Sure, it takes work to run after the ball. But the rewards are worth it. Thanks Dad.

One man who will tell you like it is and encourage you to run after the ball is Larry Winget. His outrageous personality and electric approach shocks you into taking those first uncomfortable steps. Once is live, he will be front and center giving you free advice.

A life lesson: Taught by a slobbering, foul-mouthed, um, well, dog

It hit me about a week ago. Amidst the dog days of summer, (by the way, the “dog days” extend from July 3rd to August 11th — what did we do before Wikipedia? I was re-taught a valuable life lesson.

I say re-taught, because it’s one of those obvious lessons, but many of us forget. Before the kids’ bath routine and just after the grilled chicken got its final basting, I invited my dog outside.

Bumbling outside, my overweight and under-exercised mixed breed boxer/Labrador dog named Romeo welcomed me with his usual excessive panting. (Yes, that’s my dog’s name — many a night, I’ve called him inside my shouting, “Romeo, Romeo” as if I was reciting a Shakespearean play)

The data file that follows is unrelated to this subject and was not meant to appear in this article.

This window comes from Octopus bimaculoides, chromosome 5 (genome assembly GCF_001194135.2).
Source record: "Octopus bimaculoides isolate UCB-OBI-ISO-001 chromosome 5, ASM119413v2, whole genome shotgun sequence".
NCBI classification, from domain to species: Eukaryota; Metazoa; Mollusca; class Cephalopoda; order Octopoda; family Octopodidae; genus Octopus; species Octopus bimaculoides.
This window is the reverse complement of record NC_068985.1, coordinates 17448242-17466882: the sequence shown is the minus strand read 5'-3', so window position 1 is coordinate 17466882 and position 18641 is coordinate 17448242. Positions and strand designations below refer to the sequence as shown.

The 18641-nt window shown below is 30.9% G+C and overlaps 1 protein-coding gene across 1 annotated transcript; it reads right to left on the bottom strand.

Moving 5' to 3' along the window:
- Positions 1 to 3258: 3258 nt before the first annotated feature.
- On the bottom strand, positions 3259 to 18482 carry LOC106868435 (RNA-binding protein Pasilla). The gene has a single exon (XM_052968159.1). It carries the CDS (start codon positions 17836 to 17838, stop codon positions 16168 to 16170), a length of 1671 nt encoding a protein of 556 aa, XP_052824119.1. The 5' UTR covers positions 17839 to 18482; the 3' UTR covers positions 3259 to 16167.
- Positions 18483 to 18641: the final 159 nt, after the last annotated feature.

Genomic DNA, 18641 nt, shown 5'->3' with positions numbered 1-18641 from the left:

I picked a fuzz-depleted tennis ball and chucked it toward the back fence. Romeo ignored his thirteen-year-old arthritic body and ran after it as if he was a young pup. And as quick as he retrieved it, he bounced back and began pacing around my feet.

Now, the thing with Romeo is that he will not drop the ball UNLESS you show him another ball. Luckily I had said back-up ball.

Show ball. Drop ball. Throw slobber-induced ball. Repeat.
This went on for a while until I decided to throw the second ball as well. Now, he had two balls to retrieve. Which is a welcomed challenge for my dog.

For the next five minutes, my never-give-up dog tried his best to fit both tennis balls in his mouth. They didn’t fit. So he did what any other self-respecting mutt would do, he dropped one ball, picked the other one up, then dropped that one.